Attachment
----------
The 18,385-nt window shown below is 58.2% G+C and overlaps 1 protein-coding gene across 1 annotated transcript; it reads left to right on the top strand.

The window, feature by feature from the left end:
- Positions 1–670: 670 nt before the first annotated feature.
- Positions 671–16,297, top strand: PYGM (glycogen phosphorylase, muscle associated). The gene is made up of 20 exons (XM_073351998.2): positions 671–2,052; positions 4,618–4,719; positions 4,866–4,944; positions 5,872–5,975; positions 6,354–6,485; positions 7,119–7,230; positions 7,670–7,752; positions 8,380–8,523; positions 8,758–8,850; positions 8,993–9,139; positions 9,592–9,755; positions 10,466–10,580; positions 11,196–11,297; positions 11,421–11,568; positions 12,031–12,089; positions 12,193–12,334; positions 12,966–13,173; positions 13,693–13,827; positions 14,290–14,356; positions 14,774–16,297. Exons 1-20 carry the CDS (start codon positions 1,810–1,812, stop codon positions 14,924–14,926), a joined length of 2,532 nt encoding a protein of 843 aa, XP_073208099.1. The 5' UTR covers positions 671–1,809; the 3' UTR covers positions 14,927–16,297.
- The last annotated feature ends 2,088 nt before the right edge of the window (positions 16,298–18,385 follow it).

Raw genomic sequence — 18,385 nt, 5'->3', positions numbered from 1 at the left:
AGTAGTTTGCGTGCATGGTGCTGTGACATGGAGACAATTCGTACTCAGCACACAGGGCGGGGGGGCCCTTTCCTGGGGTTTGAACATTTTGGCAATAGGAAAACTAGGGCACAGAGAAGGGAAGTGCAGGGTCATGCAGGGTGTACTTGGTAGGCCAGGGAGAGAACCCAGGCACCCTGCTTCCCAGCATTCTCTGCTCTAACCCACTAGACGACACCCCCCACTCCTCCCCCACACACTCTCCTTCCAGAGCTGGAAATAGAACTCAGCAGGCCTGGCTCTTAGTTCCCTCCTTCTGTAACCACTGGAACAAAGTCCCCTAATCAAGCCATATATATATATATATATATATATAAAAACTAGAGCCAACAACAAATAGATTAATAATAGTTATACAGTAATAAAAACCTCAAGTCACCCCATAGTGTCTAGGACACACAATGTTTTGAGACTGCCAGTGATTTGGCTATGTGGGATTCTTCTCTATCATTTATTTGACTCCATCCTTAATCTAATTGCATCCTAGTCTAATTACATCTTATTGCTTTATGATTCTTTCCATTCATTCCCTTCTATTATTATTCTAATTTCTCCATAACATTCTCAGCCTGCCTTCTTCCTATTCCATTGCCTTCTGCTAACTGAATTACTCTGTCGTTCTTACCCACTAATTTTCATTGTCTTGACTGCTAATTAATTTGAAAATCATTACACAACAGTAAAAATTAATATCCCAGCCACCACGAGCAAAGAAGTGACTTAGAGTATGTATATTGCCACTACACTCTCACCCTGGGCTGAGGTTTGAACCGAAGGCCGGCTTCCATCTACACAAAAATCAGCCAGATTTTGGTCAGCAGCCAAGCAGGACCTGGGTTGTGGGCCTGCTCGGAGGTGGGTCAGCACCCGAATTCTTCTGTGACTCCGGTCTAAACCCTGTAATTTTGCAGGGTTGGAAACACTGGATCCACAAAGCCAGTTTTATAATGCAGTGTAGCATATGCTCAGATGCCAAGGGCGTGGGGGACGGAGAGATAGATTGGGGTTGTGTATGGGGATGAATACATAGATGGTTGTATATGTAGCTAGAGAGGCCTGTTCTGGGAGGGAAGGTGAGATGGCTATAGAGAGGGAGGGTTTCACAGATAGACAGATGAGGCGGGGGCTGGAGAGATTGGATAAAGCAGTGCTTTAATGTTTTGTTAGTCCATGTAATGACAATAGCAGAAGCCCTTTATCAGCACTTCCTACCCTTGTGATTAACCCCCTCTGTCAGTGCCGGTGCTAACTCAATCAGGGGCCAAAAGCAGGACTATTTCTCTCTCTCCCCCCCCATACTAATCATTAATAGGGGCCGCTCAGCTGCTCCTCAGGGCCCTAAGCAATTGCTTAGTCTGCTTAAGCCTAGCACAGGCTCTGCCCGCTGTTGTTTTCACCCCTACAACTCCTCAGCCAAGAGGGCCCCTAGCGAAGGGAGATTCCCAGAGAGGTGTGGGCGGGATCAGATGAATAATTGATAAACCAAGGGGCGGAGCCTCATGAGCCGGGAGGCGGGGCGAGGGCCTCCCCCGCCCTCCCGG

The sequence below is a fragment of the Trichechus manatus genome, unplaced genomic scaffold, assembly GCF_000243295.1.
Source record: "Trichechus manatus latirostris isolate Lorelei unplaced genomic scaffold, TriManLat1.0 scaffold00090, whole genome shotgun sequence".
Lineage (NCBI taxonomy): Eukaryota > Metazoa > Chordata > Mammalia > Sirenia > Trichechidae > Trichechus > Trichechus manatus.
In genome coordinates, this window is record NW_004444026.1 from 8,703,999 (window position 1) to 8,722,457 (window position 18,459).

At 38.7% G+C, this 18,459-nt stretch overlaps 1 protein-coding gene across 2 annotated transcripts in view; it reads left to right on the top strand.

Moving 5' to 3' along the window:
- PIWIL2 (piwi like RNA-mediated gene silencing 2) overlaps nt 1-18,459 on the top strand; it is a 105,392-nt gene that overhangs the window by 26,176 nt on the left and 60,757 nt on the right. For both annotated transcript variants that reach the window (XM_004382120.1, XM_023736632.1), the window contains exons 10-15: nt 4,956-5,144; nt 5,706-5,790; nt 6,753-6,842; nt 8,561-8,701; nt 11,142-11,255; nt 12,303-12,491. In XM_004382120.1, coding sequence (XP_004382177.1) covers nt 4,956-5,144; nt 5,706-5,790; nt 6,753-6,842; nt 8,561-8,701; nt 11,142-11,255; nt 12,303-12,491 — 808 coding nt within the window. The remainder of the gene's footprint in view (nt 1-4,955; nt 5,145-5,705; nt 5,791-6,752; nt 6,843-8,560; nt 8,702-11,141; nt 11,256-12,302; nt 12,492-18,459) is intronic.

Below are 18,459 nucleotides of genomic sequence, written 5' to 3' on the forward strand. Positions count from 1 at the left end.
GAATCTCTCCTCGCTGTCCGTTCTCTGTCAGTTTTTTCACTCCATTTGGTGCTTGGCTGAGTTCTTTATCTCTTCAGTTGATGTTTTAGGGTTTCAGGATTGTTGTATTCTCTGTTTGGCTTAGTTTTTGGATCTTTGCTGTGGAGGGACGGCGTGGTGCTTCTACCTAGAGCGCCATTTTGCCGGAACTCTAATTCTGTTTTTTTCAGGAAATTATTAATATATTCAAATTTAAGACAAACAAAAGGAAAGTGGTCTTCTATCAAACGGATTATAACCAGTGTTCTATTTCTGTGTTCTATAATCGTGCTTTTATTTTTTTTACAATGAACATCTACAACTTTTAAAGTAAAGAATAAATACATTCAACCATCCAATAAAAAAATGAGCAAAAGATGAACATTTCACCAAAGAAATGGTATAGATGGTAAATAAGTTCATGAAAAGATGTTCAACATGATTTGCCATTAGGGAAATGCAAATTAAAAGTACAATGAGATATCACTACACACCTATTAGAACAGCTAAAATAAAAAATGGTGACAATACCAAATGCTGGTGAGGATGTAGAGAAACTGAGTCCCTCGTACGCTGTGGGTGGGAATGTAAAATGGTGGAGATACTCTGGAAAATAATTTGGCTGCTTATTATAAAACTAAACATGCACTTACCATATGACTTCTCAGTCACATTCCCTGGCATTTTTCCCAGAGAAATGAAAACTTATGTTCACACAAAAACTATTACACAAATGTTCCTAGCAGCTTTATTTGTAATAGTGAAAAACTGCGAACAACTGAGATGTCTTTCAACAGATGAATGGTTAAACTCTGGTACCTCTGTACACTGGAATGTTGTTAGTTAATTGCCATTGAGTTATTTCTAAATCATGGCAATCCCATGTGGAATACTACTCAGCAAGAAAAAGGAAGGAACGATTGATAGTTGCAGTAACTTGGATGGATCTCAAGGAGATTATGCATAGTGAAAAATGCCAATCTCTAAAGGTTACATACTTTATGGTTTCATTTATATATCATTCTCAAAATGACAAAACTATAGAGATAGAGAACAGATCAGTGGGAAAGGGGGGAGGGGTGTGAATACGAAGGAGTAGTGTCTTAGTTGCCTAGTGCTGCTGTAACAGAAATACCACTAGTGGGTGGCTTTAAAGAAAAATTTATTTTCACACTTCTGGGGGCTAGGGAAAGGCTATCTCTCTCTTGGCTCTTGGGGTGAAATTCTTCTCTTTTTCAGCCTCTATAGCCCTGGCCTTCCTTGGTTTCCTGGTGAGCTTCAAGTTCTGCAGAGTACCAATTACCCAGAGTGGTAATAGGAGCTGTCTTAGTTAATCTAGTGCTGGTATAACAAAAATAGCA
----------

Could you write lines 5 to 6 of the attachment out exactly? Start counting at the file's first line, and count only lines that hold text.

- The last annotated feature ends 2,088 nt before the right edge of the window (positions 16,298–18,385 follow it).

Raw genomic sequence — 18,385 nt, 5'->3', positions numbered from 1 at the left: